Old School – A Tale of Two Hitters

Old School – A Tale of Two Hitters

It was the best of times, it was the worst of times, it was the winter of hope, it was the spring of despair, we had everything before us, we had nothing before us.

There is a king with a large pocketbook, on the throne of Arlington; there is a king with a large pocketbook, on the throne of Los Angeles.

It was the year of Our Lord two thousand and twelve. Spiritual revelations were conceded to Arlington at that favoured period, as at this. Mr. Hamilton had recently attained his eighteenth home run, of whom a prophetic private on the West Coast had heralded the sublime appearance by announcing that arrangements were made for the swallowing up of Oakland and Seattle.

Los Angeles, less favoured on the whole as to matters spiritual than her sister of the shield and trident, rolled with exceeding smoothness down hill, making paper money and spending it. Under the guidance of her Christian pastors, she entertained herself, besides, with such humane achievements as sentencing a youth to play centerfield.

In Arlington, there was scarcely an amount of order and protection. Daring burglaries by armed men, and highway robberies, took place in the capital itself every night.

All these things, and a thousand like them, came to pass in and close upon the dear old year two thousand and twelve. Those two of the large pocketbooks, trod with stir enough, and carried their divine rights with a high hand. Thus did the year two thousand and twelve conduct their Greatnesses.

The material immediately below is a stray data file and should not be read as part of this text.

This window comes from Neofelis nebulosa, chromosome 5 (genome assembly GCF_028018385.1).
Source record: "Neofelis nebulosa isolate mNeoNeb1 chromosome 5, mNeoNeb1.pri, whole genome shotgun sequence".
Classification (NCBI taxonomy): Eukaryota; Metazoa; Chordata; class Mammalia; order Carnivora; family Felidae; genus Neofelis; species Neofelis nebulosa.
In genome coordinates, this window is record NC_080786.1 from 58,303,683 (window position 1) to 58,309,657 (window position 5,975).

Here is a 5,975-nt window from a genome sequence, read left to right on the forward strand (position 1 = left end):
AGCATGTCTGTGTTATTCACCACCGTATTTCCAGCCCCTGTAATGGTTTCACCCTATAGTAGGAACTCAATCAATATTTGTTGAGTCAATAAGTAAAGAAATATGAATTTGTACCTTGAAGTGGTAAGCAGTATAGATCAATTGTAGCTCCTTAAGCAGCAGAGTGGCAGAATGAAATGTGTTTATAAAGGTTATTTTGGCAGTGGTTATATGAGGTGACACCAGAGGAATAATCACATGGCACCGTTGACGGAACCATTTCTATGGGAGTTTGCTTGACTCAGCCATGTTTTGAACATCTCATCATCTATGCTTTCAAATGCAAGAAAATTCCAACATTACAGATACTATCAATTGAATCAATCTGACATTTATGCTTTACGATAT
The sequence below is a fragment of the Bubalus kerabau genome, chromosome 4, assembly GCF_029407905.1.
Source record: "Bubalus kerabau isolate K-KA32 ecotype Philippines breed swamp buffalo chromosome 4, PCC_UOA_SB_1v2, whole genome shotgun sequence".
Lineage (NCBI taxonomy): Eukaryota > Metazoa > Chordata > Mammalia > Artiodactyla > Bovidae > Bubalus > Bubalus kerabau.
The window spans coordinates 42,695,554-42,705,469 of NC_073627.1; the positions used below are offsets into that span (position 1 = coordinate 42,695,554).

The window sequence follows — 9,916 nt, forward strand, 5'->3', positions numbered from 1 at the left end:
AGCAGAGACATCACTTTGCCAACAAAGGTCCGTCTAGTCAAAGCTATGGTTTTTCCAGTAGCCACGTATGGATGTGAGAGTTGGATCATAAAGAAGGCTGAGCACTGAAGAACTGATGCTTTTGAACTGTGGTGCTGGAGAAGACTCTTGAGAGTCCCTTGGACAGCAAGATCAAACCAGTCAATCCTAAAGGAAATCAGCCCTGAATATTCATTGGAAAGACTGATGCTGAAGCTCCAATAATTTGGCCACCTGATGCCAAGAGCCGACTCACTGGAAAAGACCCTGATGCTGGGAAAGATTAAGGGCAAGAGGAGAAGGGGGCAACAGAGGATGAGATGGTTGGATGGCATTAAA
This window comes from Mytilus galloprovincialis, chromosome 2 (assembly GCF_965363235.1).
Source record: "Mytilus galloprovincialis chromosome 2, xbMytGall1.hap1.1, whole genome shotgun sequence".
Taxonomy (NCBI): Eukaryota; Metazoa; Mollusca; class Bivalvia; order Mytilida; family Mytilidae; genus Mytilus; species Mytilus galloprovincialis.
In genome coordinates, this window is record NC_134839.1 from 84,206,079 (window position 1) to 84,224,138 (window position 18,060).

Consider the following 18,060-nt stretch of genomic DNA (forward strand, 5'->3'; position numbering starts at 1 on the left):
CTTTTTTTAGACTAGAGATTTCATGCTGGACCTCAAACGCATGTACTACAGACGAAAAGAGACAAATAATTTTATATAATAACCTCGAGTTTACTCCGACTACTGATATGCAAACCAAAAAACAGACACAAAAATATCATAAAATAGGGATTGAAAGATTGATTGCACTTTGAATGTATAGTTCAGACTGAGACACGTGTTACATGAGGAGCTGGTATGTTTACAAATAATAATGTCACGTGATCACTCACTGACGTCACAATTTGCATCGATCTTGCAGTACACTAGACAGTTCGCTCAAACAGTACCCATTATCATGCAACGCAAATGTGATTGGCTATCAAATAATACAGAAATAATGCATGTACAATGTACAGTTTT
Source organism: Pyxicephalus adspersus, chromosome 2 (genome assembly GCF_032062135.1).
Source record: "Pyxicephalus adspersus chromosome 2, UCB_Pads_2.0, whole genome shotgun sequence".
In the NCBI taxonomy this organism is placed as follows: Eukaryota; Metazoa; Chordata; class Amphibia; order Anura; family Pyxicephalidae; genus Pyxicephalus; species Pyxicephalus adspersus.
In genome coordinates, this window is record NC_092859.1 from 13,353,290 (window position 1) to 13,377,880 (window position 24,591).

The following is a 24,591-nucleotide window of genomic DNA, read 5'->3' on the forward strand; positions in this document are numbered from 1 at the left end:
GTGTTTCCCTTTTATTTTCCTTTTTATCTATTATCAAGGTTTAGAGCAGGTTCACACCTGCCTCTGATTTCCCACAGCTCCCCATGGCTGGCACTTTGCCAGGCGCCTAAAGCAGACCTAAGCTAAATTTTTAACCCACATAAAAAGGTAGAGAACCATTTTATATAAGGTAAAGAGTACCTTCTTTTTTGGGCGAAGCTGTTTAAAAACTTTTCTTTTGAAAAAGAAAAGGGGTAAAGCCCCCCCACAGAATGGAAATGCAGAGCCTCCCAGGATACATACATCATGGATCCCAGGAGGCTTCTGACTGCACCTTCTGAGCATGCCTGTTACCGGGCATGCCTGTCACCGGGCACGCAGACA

—End of Chapter 1

If you’re confused, I’m talking about the Angels and Rangers. And more specifically, Albert Pujols and Josh Hamilton, who’s starts to the baseball season couldn’t be more polar opposite. (Here’s a link to the first chapter of A Tale of Two Cities if you need to make sense of what’s above)

“The Machine,” Albert Pujols, has been very un-machine-like. He’s hit just .212 with only three home runs and 18 RBIs.

Compare that to “The Natural,” Josh Hamilton, who’s hit 18 (1st in the AL) over the fence (four in one game) with a league-leading .379 average and league-leading 47 RBIs.

Pujols’ team is last in the AL West; Hamilton’s team is in first.

This year, Pujols signed a 10-year deal worth $240 million.

At the end of this year, Hamilton will be a free agent.

Pujols’ on-the-field struggles have been well-publicized, with Baseball Tonight and the MLB Network doing live updates every night on whether or not Pujols had hit his first home run for the Angels – five weeks into the season.

The Angels line-up has been in disarray all year long, and I think that has put more pressure on Pujols to live up to that monster contract. Vernon Wells is out for 8-10 weeks, Torii Hunter went home to deal with his son’s legal situation, and the guy with the best batting average on the team is a 20-year-old rookie, Mike Trout, who is batting .350 in 21 games. So protection in the lineup has certainly been an issue.

But I’m positive that Pujols has not yet lost it, and will continue to regain his form as one of the top hitters in baseball. Just last week, he hit two of his three home runs; he seems to be slowly coming around.

David Ortiz, who had a really slow start like Pujols in 2010, had this to say about his friend: